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Congressional Approval on Syria - A Convenient Delaying Tactic

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posted on Sep, 1 2013 @ 05:48 AM
I think Obama taking the issue of military action to Congress is a convenient delaying tactic. It allows people who are opposed to intervention to believe that democracy has prevailed, yet it also gives the UN inspectors more time to complete their analysis of the samples they took. They will most certainly come back and say chemical weapons were used (but not who used them). If these results come back before Congress's vote (which seems very unlikely, as the UN said it could take around three weeks) it will add to the pressure to do something.

In the meantime I think there is a possibility of another chemical attack, which will be highly disputed, but the west will immediately blame it on the Assad regime. The media will be in propaganda overdrive trying to swing American public opinion towards intervention. They are already saying an attack will embolden Assad.

On a more sinister note, the only way I believe American public opinion could be decisively changed is if there was an attack against American assets, possibly even a terrorist attack. Although such an attack would be mightily convenient for the government, such an attack would galvanize the American people particularly as the 9/11 anniversary is fast approaching. It would also alter the situation in the UK where the decision to oppose intervention would probably be reconsidered with the government arguing that after this terrible attack action must be taken etc.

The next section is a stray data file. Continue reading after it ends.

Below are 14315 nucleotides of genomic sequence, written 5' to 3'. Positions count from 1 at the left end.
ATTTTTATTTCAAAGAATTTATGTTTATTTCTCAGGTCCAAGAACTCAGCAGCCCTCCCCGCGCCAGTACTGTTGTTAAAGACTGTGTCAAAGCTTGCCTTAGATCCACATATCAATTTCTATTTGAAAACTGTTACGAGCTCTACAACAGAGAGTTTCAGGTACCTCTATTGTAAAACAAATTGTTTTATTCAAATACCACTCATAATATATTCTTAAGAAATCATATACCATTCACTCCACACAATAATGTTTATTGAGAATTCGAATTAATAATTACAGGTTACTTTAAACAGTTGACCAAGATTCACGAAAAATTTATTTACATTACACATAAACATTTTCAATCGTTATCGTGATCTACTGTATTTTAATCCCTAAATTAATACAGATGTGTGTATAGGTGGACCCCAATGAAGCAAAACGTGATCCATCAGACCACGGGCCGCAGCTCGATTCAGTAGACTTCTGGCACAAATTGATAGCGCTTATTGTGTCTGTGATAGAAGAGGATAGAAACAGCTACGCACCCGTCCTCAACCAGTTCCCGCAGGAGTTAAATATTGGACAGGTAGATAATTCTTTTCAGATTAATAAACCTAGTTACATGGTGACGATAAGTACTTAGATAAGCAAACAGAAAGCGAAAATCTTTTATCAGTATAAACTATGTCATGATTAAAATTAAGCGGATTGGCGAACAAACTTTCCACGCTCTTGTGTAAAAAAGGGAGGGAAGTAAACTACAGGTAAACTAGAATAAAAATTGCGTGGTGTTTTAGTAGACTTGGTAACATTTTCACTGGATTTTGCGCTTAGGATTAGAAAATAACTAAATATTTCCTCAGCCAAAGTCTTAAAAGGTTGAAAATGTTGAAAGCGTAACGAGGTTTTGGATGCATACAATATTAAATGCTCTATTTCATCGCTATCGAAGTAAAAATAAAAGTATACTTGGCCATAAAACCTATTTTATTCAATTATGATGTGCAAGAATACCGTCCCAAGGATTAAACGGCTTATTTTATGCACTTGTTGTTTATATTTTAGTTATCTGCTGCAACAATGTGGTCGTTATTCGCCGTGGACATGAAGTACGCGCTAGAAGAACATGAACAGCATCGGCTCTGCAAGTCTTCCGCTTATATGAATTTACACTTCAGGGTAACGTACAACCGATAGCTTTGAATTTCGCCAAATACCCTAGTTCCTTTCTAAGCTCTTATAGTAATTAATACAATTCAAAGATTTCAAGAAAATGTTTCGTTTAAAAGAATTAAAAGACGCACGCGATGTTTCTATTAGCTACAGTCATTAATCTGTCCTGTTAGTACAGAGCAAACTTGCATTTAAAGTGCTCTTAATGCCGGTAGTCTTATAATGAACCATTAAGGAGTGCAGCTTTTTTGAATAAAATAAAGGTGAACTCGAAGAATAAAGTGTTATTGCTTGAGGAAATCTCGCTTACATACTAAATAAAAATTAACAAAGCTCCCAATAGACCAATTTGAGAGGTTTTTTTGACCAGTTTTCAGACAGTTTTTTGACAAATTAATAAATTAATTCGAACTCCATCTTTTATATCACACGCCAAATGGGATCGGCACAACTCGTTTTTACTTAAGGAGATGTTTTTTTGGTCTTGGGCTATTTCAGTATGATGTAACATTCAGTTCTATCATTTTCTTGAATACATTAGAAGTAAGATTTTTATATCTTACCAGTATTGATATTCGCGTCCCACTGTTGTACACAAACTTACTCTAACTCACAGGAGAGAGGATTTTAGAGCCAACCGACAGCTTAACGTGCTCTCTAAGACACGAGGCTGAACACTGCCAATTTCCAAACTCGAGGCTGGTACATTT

I will be very surprised if Congress vote against military action. Can anybody remember any time when Congress did reject military action? Usually such moments calling for Congressional support were based on highly emotive events or direct attacks against the U.S, for example the Gulf of Tonkin Resolution, which was opposed in the Senate only by Senators Wayne Morse and Ernest Gruening. The Gulf of Tonkin Incidents which were actually two separate confrontations on August 2nd and August 4th 1964 were later concluded to be "false flag" attacks.

A 2005 study by the NSA concluded of the August 2nd incident:

At 1505G, Captain Herrick ordered Ogier's gun crews to open fire if the boats approached within ten thousand yards. At about 1505G, the Maddox fired three rounds to warn off the communist boats. This initial action was never reported by the Johnson administration, which insisted that the Vietnamese boats fired first.

and of August 4th:

It is not simply that there is a different story as to what happened; it is that no attack happened that night. [...] In truth, Hanoi's navy was engaged in nothing that night but the salvage of two of the boats damaged on August 2


Similarly Barbara Lee was the only member of Congress to vote against the authorization to use force against Afghanistan. She told colleagues to be:

“careful not to embark on an open-ended war with neither an exit strategy nor a focused target.”


There has been a tradition of such opposition throughout American history from the war of 1812 to the present, but they are usually voices crying in the wilderness.

Against U.S. entry into World War I, Republican Sen. George Norris of Nebraska asked, “To whom does this war bring prosperity? Not to the soldier … not to the brokenhearted widow … not to the mother who weeps at the death of her baby boy … . War brings no prosperity to the great mass of common and patriotic citizens … .War brings prosperity to the stock gambler on Wall Street.”

Any intervention into Syria will exacerbate the already dire refugee crisis and play straight into the hands of Al Qaeda.

Just my thoughts. Hopefully they turn out to be untrue...


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